• Kosovo Speaker of Parliament Kadri Veseli called for North Macedonia and Montenegro to join Kosovo in an alliance against Serbia. The motion was dismissed as “senseless” by Montenegrin Prime Minister Dusko Markovic
  • But N1 is reporting that the “Marshal Centre excludes Kosovo from its programmes due to import tariffs.” It doesn’t deter Kosovo Prime Minister Ramush Haradinaj from his steadfast commitment to the tariffs and said they would remain until recognition, noting that Federica Mogherini shouldn’t invite Kosovo to the dialogue if it is a condition for it to continue. 
  • Courts in North Macedonia have ordered that former Transport Minister Mile Janakieski serve his thirty day pretrial detention at home after being assaulted in a prison yard. Janakiewski and two other ministers are being charged in connection with violence in parliament in 2017. 
  • A long list of academics, including Kurt Bassuener, Florian Bieber, and Jasmin Mujanovic, have signed a petition, “Truth and Revisionism in Bosnia and Herzegovina,” denouncing Republika Srpska’s new commission to revisit the Srebrenica genocide findings.
  • The final verdict against convicted war criminal Radovan Karadzic will be on March 20. 
  • Kosovo Member of Parliament and former Mayor of Suhareke Blerim Kuci has been summoned to the Specialist Chambers in the Hague to be questioned about his role during the Kosovo War.
  • Council of Europe visits Serbia: “A delegation of the Council of Europe’s Group of Experts on Action against Violence against Women and Domestic Violence (GREVIO) will carry out an evaluation visit to Serbia from 25 February to 1 March 2019. This visit is one of the steps in the procedure to monitor the implementation by Serbia of the Council of Europe Convention on preventing and combating violence against women and domestic violence (Istanbul Convention).”
  • Bosnia and Herzegovina’s Ambassador to Pakistan Sakib Foric calls for stronger business relations between the two states.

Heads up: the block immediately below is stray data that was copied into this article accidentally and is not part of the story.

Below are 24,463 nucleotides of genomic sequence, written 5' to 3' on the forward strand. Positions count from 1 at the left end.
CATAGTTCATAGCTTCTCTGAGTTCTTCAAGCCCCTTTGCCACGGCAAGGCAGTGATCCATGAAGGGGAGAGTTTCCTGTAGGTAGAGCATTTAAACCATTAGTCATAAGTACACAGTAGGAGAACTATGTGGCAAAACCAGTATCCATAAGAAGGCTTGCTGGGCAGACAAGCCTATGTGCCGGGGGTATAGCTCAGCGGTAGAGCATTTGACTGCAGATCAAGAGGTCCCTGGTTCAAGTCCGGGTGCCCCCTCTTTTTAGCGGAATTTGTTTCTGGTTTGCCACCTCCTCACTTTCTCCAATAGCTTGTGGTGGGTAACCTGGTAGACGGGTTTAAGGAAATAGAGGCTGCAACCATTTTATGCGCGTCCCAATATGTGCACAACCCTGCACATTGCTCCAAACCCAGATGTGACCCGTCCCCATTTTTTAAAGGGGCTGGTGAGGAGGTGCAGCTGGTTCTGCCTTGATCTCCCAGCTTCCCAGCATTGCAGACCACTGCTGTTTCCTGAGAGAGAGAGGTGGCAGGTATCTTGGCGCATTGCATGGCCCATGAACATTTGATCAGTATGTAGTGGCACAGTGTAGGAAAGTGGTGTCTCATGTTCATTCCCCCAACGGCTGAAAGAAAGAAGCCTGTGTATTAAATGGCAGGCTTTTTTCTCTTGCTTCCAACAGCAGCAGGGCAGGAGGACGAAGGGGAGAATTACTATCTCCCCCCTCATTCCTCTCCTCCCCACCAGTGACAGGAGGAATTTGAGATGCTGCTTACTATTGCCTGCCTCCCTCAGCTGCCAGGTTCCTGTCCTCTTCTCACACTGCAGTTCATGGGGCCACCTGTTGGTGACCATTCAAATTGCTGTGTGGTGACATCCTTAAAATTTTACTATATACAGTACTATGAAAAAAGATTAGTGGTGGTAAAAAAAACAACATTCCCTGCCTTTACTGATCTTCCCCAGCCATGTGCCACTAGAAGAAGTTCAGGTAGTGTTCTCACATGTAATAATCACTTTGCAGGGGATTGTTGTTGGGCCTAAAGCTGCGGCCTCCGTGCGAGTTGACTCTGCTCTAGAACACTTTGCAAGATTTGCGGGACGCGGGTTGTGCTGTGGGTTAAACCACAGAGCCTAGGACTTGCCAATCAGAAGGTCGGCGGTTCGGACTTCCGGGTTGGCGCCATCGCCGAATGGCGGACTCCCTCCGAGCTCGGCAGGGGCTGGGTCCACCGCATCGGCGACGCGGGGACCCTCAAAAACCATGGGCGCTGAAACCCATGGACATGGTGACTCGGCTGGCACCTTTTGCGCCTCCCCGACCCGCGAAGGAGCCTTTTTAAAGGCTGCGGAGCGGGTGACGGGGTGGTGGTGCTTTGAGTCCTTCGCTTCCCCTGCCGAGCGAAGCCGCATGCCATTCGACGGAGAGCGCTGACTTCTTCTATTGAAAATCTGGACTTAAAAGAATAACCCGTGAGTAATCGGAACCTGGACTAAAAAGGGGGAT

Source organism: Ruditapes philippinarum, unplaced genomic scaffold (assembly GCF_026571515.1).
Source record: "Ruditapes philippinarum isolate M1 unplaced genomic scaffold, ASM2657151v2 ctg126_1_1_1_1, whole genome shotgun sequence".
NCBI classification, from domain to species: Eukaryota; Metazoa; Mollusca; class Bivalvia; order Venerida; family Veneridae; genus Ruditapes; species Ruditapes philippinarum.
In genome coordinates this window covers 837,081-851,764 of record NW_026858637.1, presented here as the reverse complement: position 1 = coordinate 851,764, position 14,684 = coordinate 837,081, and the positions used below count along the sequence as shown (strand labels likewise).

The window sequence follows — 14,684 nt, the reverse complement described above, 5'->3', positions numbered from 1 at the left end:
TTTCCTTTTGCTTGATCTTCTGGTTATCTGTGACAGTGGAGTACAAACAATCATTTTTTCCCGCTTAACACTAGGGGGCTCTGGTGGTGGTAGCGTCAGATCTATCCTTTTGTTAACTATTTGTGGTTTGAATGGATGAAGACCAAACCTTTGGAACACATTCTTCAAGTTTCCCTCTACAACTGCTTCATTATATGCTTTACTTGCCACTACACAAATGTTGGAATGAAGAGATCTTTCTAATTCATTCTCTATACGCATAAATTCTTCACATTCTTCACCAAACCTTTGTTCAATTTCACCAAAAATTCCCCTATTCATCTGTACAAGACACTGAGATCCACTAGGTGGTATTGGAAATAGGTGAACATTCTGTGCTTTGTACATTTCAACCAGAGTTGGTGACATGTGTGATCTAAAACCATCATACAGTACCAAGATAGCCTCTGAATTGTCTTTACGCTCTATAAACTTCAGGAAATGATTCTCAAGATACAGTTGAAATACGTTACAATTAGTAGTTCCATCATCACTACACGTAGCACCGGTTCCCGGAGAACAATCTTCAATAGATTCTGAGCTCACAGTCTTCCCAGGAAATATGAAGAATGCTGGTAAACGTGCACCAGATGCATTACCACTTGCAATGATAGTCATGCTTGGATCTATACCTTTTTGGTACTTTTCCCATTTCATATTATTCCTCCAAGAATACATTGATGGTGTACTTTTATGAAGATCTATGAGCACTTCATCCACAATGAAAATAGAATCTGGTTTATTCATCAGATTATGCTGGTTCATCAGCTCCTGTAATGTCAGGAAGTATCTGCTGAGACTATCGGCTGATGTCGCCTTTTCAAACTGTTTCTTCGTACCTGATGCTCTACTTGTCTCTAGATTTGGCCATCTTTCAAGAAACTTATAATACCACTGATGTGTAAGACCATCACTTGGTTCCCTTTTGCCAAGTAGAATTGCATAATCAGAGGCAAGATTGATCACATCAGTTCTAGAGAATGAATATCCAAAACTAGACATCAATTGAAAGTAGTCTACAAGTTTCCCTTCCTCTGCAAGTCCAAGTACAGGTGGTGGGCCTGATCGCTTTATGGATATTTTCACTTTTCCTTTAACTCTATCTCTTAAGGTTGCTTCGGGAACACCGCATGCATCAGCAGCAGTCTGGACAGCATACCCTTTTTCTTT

BEYOND THE POLITICS

  • BBC NEWS: “Greece’s invisible minority – the Macedonian Slavs“: “By ratifying an agreement with the newly renamed Republic of North Macedonia, Greece has implicitly recognised the existence of a Macedonian language and ethnicity. And yet it has denied the existence of its own Macedonian minority for decades, says Maria Margaronis. Will something now change? Mr Fokas, 92, stands straight as a spear in his tan leather brogues and cream blazer, barely leaning on the ebony and ivory cane brought from Romania by his grandfather a century ago. His mind and his memory are as sharp as his outfit.A retired lawyer, Mr Fokas speaks impeccable formal Greek with a distinctive lilt: his mother tongue is Macedonian, a Slavic language related to Bulgarian and spoken in this part of the Balkans for centuries. At his son’s modern house in a village in northern Greece, he takes me through the painful history of Greece’s unrecognised Slavic-speaking minority.” 
  • Earlier this month, the Hawaiian National Guard distributed toys for kids in Kosovo
  • Sarajevo Times takes a look into the history of the fortress of Mostar. Do you know its history?
  • Storms have caused extremely strong winds in Bosnia, Croatia, and Italy over the weekend. So far three have died as a result
  • The National and University Library in Zagreb, Croatia celebrated its 412th anniversary on Friday
  • The Daily Mail takes a look into the life of Serbia-born transgender model Andreja Pejic after moving to Australia. 
  • Kosovo-born singer Dua Lipa and her father Dukagjin Lipa stole the show at the Brit Awards in London over the weekend.